A Retaliation Weapon
In August of 1944, Hitler announced the V-2 attacks to begin very soon and in early September the first rocket was launched at Paris. For propaganda reasons, the oficcial name of Aggregate 4 became “V-2” (Vergeltungswaffe 2, i.e. retaliation weapon 2). The rocket‘s target was mainly London and later Antwerp, causing huge damages and thousands of deaths. In 2010, scientists reconstructed the V-2, finding out that its detonation creates a 20 m wide and 8 m deep crater, throwing up 3000 tons of material in the air.
The A4 rocket was 14 meters high and had a mass of 13.5 tons. The single-stage rocket consisted of about 20,000 individual parts. The fuselage consisted of frames and stringers covered with thin sheet steel. The technology consisted of four assemblies: (1) the tip with warhead and impact fuse; (2) the device part with batteries and gyro control; (3) the middle part with tanks for ethanol and liquid oxygen, and (4) the rear part with thrust frame, pressure bottles with nitrogen, steam generator, turbopump, combustion chamber (“furnace”), thrust nozzle, jet rudder and air rudder.
Aggregate 4 was a liquid rocket powered by a mixture of 75 percent ethanol and liquid oxygen. After a burning time of about 60 seconds, the rocket reached its maximum speed of about 5500 km/h, about Mach 5. The combustion gases left the kiln (rocket engine) at about 2000 m/s. The entire flight was completed by the rocket’s first combustion. Since the entire flight lasted only 5 minutes at a range of 250 to 300 km, there was no defence against this weapon at that time. During the Second World War, a total of 5975 rockets were assembled from thousands of individual parts by forced laborers, concentration camp prisoners and German civilian workers.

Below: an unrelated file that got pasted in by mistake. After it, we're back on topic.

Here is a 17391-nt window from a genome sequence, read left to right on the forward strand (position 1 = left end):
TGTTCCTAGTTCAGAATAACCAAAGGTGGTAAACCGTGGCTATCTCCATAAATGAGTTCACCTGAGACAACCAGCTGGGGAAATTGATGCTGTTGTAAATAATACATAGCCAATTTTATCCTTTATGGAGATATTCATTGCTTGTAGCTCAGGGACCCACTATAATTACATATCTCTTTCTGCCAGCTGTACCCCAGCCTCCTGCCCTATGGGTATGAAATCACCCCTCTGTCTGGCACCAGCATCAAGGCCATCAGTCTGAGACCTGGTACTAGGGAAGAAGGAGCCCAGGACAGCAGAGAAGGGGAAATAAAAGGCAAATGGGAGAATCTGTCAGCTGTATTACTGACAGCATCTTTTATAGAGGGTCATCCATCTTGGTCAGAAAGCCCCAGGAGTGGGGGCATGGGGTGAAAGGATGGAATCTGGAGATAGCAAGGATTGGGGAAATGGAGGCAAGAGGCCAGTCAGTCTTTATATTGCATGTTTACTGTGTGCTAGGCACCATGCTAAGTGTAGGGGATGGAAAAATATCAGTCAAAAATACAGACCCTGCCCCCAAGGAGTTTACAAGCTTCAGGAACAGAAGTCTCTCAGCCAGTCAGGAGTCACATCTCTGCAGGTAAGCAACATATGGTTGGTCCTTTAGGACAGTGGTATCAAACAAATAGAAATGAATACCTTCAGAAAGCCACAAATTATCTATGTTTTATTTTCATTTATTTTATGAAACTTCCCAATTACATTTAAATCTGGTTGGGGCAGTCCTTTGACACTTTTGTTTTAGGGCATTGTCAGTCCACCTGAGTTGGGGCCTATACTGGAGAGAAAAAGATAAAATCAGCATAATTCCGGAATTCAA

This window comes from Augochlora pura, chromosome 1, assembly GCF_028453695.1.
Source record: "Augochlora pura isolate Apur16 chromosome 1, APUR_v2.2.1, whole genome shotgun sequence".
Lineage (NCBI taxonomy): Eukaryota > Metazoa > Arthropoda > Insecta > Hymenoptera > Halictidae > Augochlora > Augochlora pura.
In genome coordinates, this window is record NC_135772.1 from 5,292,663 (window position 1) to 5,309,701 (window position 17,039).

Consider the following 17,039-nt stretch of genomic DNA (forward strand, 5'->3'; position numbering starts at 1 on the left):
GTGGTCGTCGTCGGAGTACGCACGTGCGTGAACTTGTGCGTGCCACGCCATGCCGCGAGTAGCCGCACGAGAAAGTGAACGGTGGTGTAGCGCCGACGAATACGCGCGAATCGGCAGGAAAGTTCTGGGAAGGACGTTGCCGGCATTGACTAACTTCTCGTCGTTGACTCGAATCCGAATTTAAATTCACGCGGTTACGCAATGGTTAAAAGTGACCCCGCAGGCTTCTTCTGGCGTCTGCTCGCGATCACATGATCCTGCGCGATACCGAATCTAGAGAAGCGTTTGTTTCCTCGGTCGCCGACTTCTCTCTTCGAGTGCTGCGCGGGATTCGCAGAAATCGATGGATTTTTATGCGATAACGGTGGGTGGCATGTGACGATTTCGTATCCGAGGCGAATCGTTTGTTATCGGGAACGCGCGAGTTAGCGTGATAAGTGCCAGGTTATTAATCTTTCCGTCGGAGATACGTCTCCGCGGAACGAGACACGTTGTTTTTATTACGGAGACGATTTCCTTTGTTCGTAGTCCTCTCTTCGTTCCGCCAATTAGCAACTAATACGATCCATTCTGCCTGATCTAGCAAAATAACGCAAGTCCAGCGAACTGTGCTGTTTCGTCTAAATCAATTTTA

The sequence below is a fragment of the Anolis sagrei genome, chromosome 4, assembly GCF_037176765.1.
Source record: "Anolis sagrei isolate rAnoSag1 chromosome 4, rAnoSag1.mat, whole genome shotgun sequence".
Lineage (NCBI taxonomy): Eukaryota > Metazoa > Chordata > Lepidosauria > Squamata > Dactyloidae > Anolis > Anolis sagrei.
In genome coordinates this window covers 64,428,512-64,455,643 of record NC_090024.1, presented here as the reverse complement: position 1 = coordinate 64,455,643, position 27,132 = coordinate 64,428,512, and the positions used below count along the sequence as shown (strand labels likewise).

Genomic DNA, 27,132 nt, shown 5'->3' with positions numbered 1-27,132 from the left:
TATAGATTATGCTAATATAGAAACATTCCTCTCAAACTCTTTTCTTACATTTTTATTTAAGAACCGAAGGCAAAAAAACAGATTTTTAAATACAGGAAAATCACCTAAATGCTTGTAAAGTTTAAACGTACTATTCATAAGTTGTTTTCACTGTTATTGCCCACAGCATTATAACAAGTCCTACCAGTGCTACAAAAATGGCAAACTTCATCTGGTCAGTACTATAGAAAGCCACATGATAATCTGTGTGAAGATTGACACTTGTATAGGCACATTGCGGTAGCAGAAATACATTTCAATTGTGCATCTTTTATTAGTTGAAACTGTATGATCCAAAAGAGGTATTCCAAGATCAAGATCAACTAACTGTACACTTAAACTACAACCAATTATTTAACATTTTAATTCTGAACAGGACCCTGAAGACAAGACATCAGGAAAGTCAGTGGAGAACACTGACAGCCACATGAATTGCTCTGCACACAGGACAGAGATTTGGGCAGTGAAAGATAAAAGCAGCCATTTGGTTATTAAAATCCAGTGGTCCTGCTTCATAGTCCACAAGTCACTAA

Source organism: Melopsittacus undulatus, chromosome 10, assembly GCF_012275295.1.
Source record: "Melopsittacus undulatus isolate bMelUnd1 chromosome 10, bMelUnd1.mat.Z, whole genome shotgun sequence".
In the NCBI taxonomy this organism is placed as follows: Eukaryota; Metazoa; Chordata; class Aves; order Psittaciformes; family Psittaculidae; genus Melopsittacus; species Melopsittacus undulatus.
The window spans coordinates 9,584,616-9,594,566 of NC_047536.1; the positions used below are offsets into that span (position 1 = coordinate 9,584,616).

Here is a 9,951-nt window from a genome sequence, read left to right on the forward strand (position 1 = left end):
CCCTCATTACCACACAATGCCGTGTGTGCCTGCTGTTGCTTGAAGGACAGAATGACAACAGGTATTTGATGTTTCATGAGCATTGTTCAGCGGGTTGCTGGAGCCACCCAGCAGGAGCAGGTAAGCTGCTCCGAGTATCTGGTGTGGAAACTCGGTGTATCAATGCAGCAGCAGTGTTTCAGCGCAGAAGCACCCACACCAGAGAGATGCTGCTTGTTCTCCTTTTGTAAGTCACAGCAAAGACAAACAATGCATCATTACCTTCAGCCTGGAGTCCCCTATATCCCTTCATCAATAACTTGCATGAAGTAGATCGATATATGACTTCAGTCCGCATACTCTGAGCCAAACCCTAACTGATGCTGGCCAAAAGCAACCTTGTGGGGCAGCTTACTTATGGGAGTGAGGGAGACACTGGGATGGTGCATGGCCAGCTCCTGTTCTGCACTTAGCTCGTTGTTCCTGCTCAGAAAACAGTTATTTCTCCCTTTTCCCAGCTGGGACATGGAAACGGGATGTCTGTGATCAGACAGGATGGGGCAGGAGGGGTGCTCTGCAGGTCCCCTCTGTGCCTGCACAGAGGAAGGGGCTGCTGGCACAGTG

Post War Career
After the war, it was mainly the United States, but also the USSR who tried to gather as much V-2 material as well as staff as they could. On May 2, 1945, Wernher von Braun joined the armed forces of the United States and, together with other scientists from his staff, was also brought to the United States (Operation Paperclip). The United States began their first space exploration programs with the V-2. In 1946, the U.S. Military was able to take the first picture from space with the V-2.
In Huntsville (Alabama), the Redstone Arsenal was founded as the first centre for missile development, where a total of 67 A4 missiles were launched together with German scientists. They formed the basis for the later Redstone rockets and for various further developments of similar war weapons, but ultimately also for the Saturn V rockets.
Pass the Torch – Return to Peenemunde (Apollo 50th), 
References and Further Reading:
-  Aggregat 4 Website
-  Hermann Oberth’s Dream of Space Travel, SciHi blog
-  Robert Goddard – the Man who ushered in the Space Age, SciHi blog
-  Walter Dornberger and the Spaceplane, SciHi blog
-  History of Peenemünde and the discovery of the German missile development by the Allies
-  Wernher von Braun at Wikidata
-  V-2 rocket at Wikidata
-  Pass the Torch – Return to Peenemunde (Apollo 50th), U.S. Space & Rocket Center @ youtube
-  Neufeld, Michael J (1995). The Rocket and the Reich: Peenemünde and the Coming of the Ballistic Missile Era. New York: The Free Press
-  Hall, Charlie (28 February 2022). “‘Flying Gas Mains’: Rumour, Secrecy, and Morale during the V-2 Bombardment of Britain”. Twentieth Century British History. 33 (1): 52–79.
-  Stephen Henden. “Flying Bombs and Rockets, V2 Woolworths New Cross”. flyingbombsandrockets.com.
-  Timeline for Wernher von Braun, via Wikidata